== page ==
Feline upper respiratory disease (abbreviated URD) is a general term used to describe the sneezing, runny eyes, runny nose cat cold symptoms.
What causes URD?
The underlying cause of these cat colds are usually viruses (a cat-specific herpesvirus and feline calicivirus being most common). Rarely, bacteria such as Chlamydia, Bordetella can cause these symptoms. In some cases, your cat’s viral infection is made worse by bacteria. Bacteria take advantage of a busy immune system to create a secondary infection.
What are the main symptoms of URD?
The universal symptom of URD is sneezing. Depending on how severe your cat’s infection is, it may be the only clinical symptom. Other symptoms include eye and nose discharge (clear in the case of viral infection and cloudy yellow or green if bacteria are also involved). If the infection becomes chronic, then symptoms can include a dry or ulcerated nose and chronic, brown eye or nose discharge. In severe infections, the lower respiratory tract can become involved leading to pneumonia. As colds are a systemic infection, your cat may be lethargic, dull, and show decrease appetite.
How would my cat get URD?
The viruses that cause upper respiratory infections are casual contact viruses that can survive in the environment for long periods of time, and thereby spread by direct or indirect contact. If we pet a stray cat, or visit a friend’s cat that is ill, we can put our own cats at risk! Any areas where lots of cats are together, and in high-stress situations, such as groomers, cat shows, pet stores, boarding facilities, and animal shelters are prime areas to pick-up a cold because the sneeze of one cat, several cages down, can infect your cat.
How do we diagnose URD?
In hospital, we diagnose URD based on clinical symptoms. The only way to determine the exact cause of a URD is to take a sample (usually nasal, throat or eye discharge) and run several laboratory tests such as culture, if bacteria are suspected, or other tests (such as PCR) to identify viruses.
How do we treat URD?
As said before, URDs are most often caused by viruses. Viruses are a challenge to treat because they will not respond to antibiotic therapy. When deciding on a treatment plan, our goal is to treat appropriately for the symptoms your cat is presenting and may include the following:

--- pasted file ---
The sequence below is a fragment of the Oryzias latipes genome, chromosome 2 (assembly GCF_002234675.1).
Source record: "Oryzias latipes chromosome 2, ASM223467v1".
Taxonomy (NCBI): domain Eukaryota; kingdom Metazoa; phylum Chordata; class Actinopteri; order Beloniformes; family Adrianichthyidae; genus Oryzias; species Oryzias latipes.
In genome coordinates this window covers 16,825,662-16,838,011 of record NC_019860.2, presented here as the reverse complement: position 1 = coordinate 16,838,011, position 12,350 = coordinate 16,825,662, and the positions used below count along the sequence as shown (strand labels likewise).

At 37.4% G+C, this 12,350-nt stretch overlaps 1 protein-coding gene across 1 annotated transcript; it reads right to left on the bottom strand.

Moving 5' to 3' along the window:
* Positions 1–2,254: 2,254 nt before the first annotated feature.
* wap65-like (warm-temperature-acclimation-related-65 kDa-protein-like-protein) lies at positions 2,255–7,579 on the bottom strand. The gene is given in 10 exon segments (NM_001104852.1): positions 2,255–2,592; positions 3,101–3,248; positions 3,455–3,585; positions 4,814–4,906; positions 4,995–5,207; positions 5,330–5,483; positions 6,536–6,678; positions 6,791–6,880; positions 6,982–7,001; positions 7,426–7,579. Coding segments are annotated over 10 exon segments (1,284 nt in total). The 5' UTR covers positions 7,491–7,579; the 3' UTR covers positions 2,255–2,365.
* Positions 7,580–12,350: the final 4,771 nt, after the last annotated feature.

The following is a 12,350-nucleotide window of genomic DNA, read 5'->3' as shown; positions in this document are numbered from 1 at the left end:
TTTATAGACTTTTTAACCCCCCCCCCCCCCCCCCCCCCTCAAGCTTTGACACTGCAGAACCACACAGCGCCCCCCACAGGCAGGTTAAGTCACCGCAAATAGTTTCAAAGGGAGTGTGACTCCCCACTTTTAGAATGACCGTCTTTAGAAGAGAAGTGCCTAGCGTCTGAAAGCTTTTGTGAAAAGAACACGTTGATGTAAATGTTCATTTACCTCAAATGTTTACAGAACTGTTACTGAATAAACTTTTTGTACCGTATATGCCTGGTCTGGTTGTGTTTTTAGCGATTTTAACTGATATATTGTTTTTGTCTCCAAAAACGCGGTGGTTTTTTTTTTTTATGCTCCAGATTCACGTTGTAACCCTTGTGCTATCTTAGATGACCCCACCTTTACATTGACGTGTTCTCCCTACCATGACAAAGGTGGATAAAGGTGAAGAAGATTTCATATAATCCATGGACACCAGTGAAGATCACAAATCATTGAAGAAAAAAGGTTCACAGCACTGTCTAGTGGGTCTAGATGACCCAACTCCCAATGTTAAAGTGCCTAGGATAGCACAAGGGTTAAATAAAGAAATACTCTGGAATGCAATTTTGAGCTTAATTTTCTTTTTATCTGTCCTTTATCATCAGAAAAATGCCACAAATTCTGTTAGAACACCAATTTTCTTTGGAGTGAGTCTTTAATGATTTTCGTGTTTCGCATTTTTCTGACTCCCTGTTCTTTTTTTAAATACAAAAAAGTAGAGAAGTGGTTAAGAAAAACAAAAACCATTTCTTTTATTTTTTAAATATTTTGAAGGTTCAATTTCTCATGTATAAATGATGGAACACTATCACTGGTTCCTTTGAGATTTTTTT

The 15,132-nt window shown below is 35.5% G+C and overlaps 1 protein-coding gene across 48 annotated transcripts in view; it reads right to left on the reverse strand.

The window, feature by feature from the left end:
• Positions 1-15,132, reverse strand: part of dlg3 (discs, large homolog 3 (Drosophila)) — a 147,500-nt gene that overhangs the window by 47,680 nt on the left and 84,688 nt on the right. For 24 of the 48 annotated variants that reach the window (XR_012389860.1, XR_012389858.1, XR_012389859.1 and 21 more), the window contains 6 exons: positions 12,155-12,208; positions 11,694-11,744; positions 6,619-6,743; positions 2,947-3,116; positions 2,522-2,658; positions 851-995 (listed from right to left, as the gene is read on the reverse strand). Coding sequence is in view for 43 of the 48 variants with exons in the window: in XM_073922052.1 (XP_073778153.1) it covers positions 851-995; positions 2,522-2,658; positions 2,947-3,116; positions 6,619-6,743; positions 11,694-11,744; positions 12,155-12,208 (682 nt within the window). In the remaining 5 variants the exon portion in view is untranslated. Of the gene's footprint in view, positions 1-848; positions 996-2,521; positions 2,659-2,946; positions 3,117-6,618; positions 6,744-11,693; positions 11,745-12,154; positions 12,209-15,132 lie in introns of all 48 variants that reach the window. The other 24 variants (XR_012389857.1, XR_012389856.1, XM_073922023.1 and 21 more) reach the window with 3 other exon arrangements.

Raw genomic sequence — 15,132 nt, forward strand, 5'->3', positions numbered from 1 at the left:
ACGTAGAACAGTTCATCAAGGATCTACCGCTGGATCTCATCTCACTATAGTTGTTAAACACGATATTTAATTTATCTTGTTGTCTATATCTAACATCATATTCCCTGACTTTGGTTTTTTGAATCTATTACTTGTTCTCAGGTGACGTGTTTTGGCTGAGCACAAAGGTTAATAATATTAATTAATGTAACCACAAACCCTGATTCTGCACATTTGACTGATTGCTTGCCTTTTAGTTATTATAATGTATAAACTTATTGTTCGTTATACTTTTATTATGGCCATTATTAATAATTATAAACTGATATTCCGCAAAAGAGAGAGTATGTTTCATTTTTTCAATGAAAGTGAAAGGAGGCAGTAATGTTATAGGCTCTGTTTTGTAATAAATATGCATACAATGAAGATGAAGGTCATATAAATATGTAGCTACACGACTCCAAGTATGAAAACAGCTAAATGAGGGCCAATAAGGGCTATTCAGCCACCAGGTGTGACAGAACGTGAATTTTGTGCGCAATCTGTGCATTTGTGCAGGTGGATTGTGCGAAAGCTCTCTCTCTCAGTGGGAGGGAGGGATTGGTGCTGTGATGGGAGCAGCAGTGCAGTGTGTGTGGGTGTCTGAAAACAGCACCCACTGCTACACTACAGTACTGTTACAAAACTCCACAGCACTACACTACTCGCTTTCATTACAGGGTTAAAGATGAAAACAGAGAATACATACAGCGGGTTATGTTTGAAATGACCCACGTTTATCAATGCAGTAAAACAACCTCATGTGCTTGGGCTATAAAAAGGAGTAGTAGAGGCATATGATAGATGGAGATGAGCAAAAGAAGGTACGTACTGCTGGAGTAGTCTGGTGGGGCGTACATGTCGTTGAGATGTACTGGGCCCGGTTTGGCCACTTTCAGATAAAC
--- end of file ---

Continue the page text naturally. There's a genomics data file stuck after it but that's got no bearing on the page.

- Monitoring at home: This includes checking activity levels and appetite. If changes are noted, it is important to contact the clinic as soon as possible as changes to the treatment plan may be required. Anorexia is very common and is the most serious common complication of URD. Nasal secretions should be softened with water and removed.
- L-lysine supplement: This is an amino acid supplement that gives high doses of lysine to your cat. Lysine is an important therapy because it targets the viruses to slow down their replication. If we can slow down how fast the viruses multiply, then it gives your cat’s immune system a chance to overcome the infection. Because these viruses have a slow lifecycle, it is important to continue with the lysine therapy for at least 30 days. For some cats, long-term to lifelong therapy may be required. Veterinary approved L-lysine supplements are guaranteed to be of high quality and flavored to be tasty for your cat. It comes in gel and powder forms.
- Anti-viral eye/nose drops: The medication in this eye/nose drop is targeted against viruses. Please follow the prescribed directions. Remember that this drop needs to be kept refrigerated.
- Antibiotic eye/nose drops: The medication in this eye/nose drop is an antibiotic, designed to control the secondary bacterial infection present in your cat’s upper respiratory passages. Please follow the prescribed directions.
- Systemic antibiotics: Due to concerns over more severe, systemic bacterial infection, we are sending your cat home on oral antibiotics. To reduce the risk of antibiotic resistance and the creation of superbugs in our environment, it is important to finish all the medication.
- Systemic anti-virals: The recent research is showing promising results in fighting viruses with systemic anti-virus medications. They target the viruses directly so there is hope that the primary cause for the URD will be eliminated.
What follow-up is required?
With appropriate treatment, we should begin to see improvement of clinical symptoms within 24 to 48hrs. Sneezing is often the last symptom to resolve. Although treatment of clinical symptoms is possible, a cure is often difficult as these viruses can cause lifelong, asymptomatic, infection. Some cats that are chronically infected may show recurrent eye infection, cloudy nasal discharge, chronic sneezing, or nose ulcers. In these cases, a cure is almost impossible and management of clinical symptoms is important.
How do I prevent URD?
The best way to help prevent URD outbreaks is to have your cat vaccinated. As stated above, the viruses that cause these colds linger in our environment. Therefore all cats, including strictly indoor cats, should be vaccinated. It is important to remember, however, that just like our flu vaccine, no vaccine provides perfect protection, but vaccination will help to decrease the severity of an infection during an outbreak.
The prognosis is good if anorexia and dehydration do not occur or if they are treated aggressively. Cats that fail to respond to appropriate therapy within 4 to 6 days should be tested for the feline leukemia virus (FeLV) and the feline immunodeficiency virus (FIV).
If you have any questions regarding the information in this handout, please do not hesitate to contact the hospital.